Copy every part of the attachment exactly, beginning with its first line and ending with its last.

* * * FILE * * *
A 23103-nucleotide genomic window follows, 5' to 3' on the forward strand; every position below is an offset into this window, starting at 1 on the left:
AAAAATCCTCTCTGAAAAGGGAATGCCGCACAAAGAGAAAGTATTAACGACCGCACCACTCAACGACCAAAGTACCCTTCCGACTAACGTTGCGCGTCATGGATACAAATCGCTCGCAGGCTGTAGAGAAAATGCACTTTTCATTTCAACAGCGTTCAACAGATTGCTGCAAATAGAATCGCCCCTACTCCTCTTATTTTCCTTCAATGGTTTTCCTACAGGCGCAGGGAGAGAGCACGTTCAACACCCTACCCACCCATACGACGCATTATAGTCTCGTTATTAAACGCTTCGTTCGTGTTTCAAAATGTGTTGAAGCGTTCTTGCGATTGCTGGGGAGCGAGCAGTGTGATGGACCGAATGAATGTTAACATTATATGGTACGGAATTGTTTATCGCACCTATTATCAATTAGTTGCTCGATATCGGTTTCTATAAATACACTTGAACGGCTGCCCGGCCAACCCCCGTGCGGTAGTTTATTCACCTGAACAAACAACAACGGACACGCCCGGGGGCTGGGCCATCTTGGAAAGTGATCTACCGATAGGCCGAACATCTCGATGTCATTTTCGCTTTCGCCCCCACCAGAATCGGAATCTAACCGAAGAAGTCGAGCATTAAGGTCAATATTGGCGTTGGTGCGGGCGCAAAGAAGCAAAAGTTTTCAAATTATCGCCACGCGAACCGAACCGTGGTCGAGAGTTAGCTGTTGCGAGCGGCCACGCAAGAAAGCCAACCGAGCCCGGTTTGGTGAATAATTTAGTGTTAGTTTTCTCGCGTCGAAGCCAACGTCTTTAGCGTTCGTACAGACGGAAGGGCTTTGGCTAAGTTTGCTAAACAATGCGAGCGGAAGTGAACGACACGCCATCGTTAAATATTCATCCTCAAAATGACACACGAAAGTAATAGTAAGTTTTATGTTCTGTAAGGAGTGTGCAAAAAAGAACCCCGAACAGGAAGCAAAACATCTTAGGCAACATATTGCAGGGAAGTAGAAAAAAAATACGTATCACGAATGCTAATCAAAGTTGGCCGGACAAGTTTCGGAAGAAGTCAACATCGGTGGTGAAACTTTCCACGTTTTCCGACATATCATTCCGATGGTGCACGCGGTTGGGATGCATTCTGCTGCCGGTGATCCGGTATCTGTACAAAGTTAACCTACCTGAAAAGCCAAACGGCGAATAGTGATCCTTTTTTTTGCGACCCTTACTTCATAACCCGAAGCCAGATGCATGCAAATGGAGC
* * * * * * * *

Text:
A 23103-nucleotide genomic window follows, 5' to 3' on the forward strand; every position below is an offset into this window, starting at 1 on the left:
AAAAATCCTCTCTGAAAAGGGAATGCCGCACAAAGAGAAAGTATTAACGACCGCACCACTCAACGACCAAAGTACCCTTCCGACTAACGTTGCGCGTCATGGATACAAATCGCTCGCAGGCTGTAGAGAAAATGCACTTTTCATTTCAACAGCGTTCAACAGATTGCTGCAAATAGAATCGCCCCTACTCCTCTTATTTTCCTTCAATGGTTTTCCTACAGGCGCAGGGAGAGAGCACGTTCAACACCCTACCCACCCATACGACGCATTATAGTCTCGTTATTAAACGCTTCGTTCGTGTTTCAAAATGTGTTGAAGCGTTCTTGCGATTGCTGGGGAGCGAGCAGTGTGATGGACCGAATGAATGTTAACATTATATGGTACGGAATTGTTTATCGCACCTATTATCAATTAGTTGCTCGATATCGGTTTCTATAAATACACTTGAACGGCTGCCCGGCCAACCCCCGTGCGGTAGTTTATTCACCTGAACAAACAACAACGGACACGCCCGGGGGCTGGGCCATCTTGGAAAGTGATCTACCGATAGGCCGAACATCTCGATGTCATTTTCGCTTTCGCCCCCACCAGAATCGGAATCTAACCGAAGAAGTCGAGCATTAAGGTCAATATTGGCGTTGGTGCGGGCGCAAAGAAGCAAAAGTTTTCAAATTATCGCCACGCGAACCGAACCGTGGTCGAGAGTTAGCTGTTGCGAGCGGCCACGCAAGAAAGCCAACCGAGCCCGGTTTGGTGAATAATTTAGTGTTAGTTTTCTCGCGTCGAAGCCAACGTCTTTAGCGTTCGTACAGACGGAAGGGCTTTGGCTAAGTTTGCTAAACAATGCGAGCGGAAGTGAACGACACGCCATCGTTAAATATTCATCCTCAAAATGACACACGAAAGTAATAGTAAGTTTTATGTTCTGTAAGGAGTGTGCAAAAAAGAACCCCGAACAGGAAGCAAAACATCTTAGGCAACATATTGCAGGGAAGTAGAAAAAAAATACGTATCACGAATGCTAATCAAAGTTGGCCGGACAAGTTTCGGAAGAAGTCAACATCGGTGGTGAAACTTTCCACGTTTTCCGACATATCATTCCGATGGTGCACGCGGTTGGGATGCATTCTGCTGCCGGTGATCCGGTATCTGTACAAAGTTAACCTACCTGAAAAGCCAAACGGCGAATAGTGATCCTTTTTTTTGCGACCCTTACTTCATAACCCGAAGCCAGATGCATGCAAATGGAGC